Aalborg is the latest Danish city to achieve recognition from a major international publication for its qualities as a tourism destination.
The New York Times’ recently published ’52 Places to Go in 2019’ includes the North Jutland city, population 136,000, at number 8, joining an eclectic mix of cities, regions, towns and territories on the list.
U.S. territory Puerto Rico is number 1 on the list, while Aalborg is sandwiched between two island groups – Japan’s Setouchi Islands and the Azores – placed at numbers 7 and 9 respectively.
The only European city or destination to appear higher than Aalborg is Munich, which takes fifth spot.
“Viking long ships once glided through Aalborg’s mighty Limfjord. Today, the city is turning its most famous natural asset into an artistic one,” the NYT writes, citing the Utzon design center, concert hall Musikkens Hus, Aalborg Street Food and the Nordkraft power plant-turned-culture-hub amongst the town’s highlights.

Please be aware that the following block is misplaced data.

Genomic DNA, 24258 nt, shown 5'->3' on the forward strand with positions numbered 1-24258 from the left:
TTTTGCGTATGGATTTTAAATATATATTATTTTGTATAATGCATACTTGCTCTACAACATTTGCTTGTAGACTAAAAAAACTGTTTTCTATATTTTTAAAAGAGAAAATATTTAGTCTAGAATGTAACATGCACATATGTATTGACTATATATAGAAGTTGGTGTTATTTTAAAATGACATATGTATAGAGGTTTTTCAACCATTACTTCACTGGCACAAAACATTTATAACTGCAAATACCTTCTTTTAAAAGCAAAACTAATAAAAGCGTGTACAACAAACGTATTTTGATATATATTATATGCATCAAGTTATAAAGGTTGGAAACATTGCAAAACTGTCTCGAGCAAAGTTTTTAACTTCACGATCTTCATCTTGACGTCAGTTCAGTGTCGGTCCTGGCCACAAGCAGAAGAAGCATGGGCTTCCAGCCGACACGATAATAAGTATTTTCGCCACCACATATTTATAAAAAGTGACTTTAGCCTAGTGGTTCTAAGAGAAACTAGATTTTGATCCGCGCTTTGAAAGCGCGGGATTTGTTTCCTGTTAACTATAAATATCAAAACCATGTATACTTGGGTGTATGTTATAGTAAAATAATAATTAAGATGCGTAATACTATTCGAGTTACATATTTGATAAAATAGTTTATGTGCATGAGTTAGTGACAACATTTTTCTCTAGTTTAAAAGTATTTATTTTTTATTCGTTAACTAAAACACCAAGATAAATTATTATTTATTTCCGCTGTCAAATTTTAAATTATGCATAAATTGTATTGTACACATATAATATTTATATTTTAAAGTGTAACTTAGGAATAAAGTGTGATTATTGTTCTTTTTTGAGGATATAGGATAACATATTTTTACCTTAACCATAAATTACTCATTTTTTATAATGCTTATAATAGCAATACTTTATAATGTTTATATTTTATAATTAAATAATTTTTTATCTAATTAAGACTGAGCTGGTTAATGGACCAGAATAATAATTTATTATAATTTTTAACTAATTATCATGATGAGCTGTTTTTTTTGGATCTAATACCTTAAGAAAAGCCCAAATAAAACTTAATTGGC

“The historic Aalborg Akvavit distillery, which produced the potent Scandinavian spirit, is being transformed into a new creative district over the next two years,” the write-up continues.
Visit Aalborg director Rasmus Jerver expressed his delight at Aalborg’s impressive inclusion on the list.
“It’s fantastic. When you know the city, and are used to marketing it, it’s easy to understand,” Jerver told DR.
“So when someone comes from outside and confirms that what we think about the city is also the experience they have of it, that is just great,” he added.
Jerver added that he was particularly proud of the achievement given that neither Visit Aalborg nor Aalborg Municipality had promoted the city to the New York Times directly.
The last Danish city to be placed high on the NYT list was Aarhus, which was awarded 16th place in 2016.
Aalborg’s success continues a good spell for Danish cities in international tourism recommendations.
In October, Lonely Planet named Copenhagen its top city to visit in 2019, after judging Aarhus number two in its list of the ten best destinations in Europe for 2016.